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LG hits the G-round running

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Korean electronics manufacturer LG has spent the last two years proving its high-tech credentials as a smartphone technology leader. With the release of the G4, it is ready for more, writes ARTHUR GOLDSTUCK.

When the LG G4 smartphone arrives in South African stores in mid-June, it won’t dazzle the market with the latest in technology breakthroughs. That would be so, like, yesterday, for a brand that has already shown its technology smarts, with advances ranging from 3D visuals several years ago to curved  screens over the past year.

This time round, LG wants to impress the market with something more basic: market share.

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While specific sales figures for South Africa have not been released, LG says the G3 sold double the number of the G2, and the target for the G4 is to double up again on the G2. To put that in context, the most recent market research from World Wide Worx and GeoPoll shows that LG has about 2,7 per cent market share in South Africa, almost exactly on a par with Sony. While other LG models contribute to that share, doubling G3 sales with the G4 will contribute significantly.

LG has something of a hill to climb, though, as the intended next purchase of South African consumers, revealed in the same study, shows it dropping a percentage point and Sony rising substantially.

For this reason, the timing of a phone like the G4 could not be better. The latest G-round comes across as a culmination of several years of development, fine-tuning and learning from the customer.

On the most basic level, LG has repaired a flaw in its previous devices, namely an overtight SIM slot, which tended to shred SIM cards when they were swopped to other devices. It still has an old-style slide-in wire-frame SIM slot, but the fit is more comfortable, and not designed to prevent one from ever removing it. On such basic foundations are positive experiences built.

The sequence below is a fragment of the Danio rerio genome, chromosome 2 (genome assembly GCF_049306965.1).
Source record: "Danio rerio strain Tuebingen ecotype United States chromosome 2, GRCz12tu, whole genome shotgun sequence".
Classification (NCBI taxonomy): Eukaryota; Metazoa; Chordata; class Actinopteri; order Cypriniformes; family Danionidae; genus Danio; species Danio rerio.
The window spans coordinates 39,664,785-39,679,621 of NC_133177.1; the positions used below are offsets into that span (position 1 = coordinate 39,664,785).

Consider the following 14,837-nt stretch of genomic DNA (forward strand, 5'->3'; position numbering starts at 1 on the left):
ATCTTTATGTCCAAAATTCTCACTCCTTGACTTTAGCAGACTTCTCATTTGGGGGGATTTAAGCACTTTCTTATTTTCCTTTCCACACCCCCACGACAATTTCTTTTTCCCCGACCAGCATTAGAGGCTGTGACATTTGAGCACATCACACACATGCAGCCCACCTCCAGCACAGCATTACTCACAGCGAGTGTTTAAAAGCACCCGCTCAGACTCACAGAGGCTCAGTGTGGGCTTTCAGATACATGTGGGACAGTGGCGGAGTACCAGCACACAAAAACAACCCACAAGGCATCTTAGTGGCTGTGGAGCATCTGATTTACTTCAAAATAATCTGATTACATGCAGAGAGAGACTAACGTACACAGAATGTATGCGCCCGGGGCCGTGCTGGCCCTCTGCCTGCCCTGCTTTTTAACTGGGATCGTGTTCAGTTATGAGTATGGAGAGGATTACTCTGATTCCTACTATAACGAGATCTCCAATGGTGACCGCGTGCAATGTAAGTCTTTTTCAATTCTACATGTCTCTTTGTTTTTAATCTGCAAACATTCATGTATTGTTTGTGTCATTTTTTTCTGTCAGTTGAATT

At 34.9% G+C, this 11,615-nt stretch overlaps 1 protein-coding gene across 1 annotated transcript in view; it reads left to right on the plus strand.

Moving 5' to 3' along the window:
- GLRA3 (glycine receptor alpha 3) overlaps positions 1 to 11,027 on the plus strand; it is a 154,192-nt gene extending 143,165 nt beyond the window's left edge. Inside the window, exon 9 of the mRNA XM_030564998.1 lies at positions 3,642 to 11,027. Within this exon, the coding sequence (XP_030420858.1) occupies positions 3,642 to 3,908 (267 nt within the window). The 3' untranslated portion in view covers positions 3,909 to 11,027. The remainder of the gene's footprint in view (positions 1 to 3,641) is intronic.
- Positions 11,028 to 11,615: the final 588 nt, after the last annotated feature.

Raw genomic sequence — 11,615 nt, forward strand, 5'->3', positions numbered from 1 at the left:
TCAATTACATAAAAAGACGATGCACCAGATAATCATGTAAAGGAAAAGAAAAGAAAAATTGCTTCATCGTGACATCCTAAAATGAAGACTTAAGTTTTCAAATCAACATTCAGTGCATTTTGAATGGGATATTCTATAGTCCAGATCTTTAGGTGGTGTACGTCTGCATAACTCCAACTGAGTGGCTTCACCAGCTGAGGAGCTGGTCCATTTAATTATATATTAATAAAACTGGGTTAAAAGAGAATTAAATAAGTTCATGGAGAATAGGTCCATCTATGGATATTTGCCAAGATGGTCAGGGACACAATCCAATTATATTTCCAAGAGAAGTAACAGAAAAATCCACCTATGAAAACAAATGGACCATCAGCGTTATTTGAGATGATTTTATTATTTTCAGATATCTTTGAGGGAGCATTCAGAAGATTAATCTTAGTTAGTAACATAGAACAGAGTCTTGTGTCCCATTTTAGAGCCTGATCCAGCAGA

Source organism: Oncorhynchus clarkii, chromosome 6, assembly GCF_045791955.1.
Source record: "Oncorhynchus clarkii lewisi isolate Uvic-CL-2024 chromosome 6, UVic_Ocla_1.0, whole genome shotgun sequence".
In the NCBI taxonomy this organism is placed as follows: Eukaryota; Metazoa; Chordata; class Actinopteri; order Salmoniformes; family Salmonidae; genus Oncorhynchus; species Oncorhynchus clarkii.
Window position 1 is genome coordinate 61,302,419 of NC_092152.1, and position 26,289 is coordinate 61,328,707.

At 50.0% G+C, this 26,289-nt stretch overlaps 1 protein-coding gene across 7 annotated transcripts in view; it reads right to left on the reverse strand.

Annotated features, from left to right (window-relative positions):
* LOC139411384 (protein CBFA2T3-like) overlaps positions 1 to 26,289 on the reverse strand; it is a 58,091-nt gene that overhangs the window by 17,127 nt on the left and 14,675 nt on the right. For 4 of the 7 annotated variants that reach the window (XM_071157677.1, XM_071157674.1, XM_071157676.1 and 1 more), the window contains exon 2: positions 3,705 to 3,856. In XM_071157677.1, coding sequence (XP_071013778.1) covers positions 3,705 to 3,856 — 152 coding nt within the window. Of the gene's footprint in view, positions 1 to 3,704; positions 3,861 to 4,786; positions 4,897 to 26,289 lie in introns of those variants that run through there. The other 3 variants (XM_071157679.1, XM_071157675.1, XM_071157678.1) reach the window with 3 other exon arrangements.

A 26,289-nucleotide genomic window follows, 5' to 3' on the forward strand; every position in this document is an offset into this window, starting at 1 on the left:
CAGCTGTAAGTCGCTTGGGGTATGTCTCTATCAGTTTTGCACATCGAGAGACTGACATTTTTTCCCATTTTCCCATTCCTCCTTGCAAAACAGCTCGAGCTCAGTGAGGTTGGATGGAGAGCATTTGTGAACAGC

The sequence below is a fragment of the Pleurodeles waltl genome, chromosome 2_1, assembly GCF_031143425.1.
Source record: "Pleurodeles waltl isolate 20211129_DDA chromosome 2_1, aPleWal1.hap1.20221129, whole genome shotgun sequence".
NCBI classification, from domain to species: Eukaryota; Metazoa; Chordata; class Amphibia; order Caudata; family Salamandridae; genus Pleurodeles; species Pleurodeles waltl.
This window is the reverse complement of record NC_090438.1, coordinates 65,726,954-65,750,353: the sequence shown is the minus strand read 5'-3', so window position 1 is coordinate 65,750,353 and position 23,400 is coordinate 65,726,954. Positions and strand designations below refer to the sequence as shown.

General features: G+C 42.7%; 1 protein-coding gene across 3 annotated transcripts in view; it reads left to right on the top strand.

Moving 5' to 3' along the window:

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It’s the first phone I’ve used where the switching process from one device has worked seamlessly, as advertised. Using NFC (Near Field Communications) on the phone, one holds it to another phone also running NFC to capture all settings, files and profile of installed apps.  Aside from a few prompts and logging into an e-mail account on the new device, it all happens automatically.

So far so similar to Samsung and HTC. The difference is that, once logged into Gmail or the Play Store, it begins automatically downloading all apps installed on the previous phone. With other devices, most have to be selected individually, and accepted one by one. The saving in time and energy can be enormous.

The user interface is also simpler and more satisfying than on most Android phones, thanks to an avoidance of “bloatware”, as proprietary software add-ons are known.

On the hardware side, the phone naturally also outdoes its predecessors but, more important, much of the competition.

Most noticeably, the battery is removable, and it has giant-sized 3000mAh capacity – allowing for full-day usage despite the large screen – in what has the appearance of a standard-sized battery.

The camera is especially impressive, and a quick test against the iPhone 6 Plus and MTN One M9 give it a clear edge. At F1.8, it has the widest aperture lens on a major brand phone in this market – edging out the F1.9 aperture of the Samsung Galaxy S6 – which means it lets in more light and allows for more precise focus. Unlike many comparisons between phone camera lenses, the difference here is obvious even to the untrained eye.

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The display dazzlingly sharp, in an environment where there is no longer such a thing as a screen that is NOT sharp. This is largely thanks to Quad HD resolution (four times high-definition, or 2,560 x 1,440 pixels) of its 5.5-inch display, and something called IPS Quantum Display, which allows for better control of the liquid crystals that make up the screen. More light is emitted, contrasts are sharper, and blacks are deeper, allowing for a richer, more defined colour.